Accident Compensation

by The FindLaw Team

The Accident Compensation Act 2001 provides 24-hour, no fault compulsory comprehensive protection for all those covered by the scheme.

The scheme is administered by the Accident Compensation Corporation (ACC) and provides a form of insurance that covers the costs of personal injuries, including those caused by an accident or certain work-related gradual processes (eg occupational diseases).

Paying levies

The accident compensation scheme is funded by levies.

Employers must pay an employers’ levy, also known as WorkPlace Cover, to cover employees who are injured at work. The employers’ levy is payable in advance and is based on the previous year’s payroll. This is recalculated the following year based on the actual payroll. The employer is then sent a levy adjustment.

Employees must pay an earners’ levy, which is deducted from their pay via PAYE and submitted to Inland Revenue. This covers them for non-work-related injuries, such as injuries suffered at home or while playing sport.

The cost of injuries suffered as result of motor vehicle accidents is funded by a levy on fuel (eg petrol) and on vehicle registration.

Levy rates

The amount that an employer must pay for WorkPlace Cover varies depending on:

  • Their payroll;
  • Their industry classification;
  • Their claims history and experience rating; and
  • Whether they are entitled to a discount under the Workplace Safety Management practices programme.

Industry classification

Employers are classified into industry classes, with a particular levy rate determined for each. ACC will decide which industry classification is appropriate for an employer.

There are 536 different industry classifications, ranging from “Accommodation” to “Zoological and botanic gardens operation”. The levy rate for each is based on the level of risk (based on the cost of past claims for the industry), so for example, accounting services have a much lower levy rate than forestry.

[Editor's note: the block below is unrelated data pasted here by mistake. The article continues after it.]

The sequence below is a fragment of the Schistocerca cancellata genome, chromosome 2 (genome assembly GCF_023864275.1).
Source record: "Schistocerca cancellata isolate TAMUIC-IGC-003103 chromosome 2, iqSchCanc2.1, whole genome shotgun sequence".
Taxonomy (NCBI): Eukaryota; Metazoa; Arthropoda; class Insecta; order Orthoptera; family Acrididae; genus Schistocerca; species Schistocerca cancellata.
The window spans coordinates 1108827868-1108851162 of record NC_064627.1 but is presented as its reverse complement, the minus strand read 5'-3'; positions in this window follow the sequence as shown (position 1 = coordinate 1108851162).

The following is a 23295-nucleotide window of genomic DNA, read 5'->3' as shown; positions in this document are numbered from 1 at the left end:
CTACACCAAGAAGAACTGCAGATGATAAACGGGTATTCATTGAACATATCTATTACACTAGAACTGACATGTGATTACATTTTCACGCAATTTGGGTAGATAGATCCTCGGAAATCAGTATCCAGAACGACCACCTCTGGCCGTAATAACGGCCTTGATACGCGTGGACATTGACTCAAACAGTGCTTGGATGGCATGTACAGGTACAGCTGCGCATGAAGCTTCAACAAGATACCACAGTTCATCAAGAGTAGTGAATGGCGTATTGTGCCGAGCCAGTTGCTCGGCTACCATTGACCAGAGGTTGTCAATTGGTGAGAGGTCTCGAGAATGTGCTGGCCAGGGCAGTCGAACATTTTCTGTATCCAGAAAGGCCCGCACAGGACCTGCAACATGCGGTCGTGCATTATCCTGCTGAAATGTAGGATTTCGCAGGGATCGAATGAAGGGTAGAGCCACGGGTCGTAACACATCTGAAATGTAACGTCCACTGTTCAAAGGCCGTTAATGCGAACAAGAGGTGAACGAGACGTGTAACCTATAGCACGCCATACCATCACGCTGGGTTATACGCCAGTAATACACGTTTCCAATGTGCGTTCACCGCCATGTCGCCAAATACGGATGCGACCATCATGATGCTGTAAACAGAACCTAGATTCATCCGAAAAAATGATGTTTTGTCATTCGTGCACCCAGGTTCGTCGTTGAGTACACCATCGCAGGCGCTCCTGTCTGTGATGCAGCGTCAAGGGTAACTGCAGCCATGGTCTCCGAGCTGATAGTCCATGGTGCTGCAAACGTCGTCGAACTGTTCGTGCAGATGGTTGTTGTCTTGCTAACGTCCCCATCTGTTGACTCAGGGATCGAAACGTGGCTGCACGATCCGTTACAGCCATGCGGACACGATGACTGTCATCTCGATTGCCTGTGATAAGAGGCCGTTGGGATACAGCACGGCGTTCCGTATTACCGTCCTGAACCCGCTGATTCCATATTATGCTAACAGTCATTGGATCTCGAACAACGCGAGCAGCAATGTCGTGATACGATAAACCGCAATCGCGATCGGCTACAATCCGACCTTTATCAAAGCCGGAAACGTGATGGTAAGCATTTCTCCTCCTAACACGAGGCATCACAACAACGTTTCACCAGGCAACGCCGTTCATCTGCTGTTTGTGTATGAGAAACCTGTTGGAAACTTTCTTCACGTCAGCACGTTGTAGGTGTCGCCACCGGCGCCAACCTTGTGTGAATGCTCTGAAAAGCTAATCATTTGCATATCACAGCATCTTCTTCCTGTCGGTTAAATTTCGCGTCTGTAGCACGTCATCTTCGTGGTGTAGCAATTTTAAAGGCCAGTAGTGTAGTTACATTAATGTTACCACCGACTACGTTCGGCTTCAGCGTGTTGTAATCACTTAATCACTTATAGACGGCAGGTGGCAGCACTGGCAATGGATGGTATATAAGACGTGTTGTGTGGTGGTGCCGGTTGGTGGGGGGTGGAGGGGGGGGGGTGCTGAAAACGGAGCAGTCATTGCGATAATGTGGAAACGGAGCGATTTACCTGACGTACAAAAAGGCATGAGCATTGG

Claims history and experience rating

Under the Accident Compensation (Experience Rating) Regulations 2011, employers may have their levy adjusted.

Employers who pay less than $10,000 per year for their work account levy are subject to a “no claims discount” scheme, where their levy may have a discount or loading of 10% based on their claims history (or no adjustment made).

Employers who pay $10,000 or more are subject to a more complex “experience rating programme”, based on individual performance compared to industry peers, and may have a discount or loading of up to 50% (or no adjustment made).

The Workplace Safety Evaluation Programme is targeted at employers whose record of workplace injuries is much higher than the industry average to improve their workplace safety.

Employers selected for the programme are sent a notice and a meeting between ACC and the employer will be arranged. At this point, the employer can provide ACC with information on why the claims information does not accurately reflect the actual situation.

If ACC decide to proceed, the employer is provided with advice on what can be done to improve workplace safety and generally up to six months to take corrective action. A report will be drawn up after the employer has been given a chance to take action, and ACC will decide what to do next based on this report.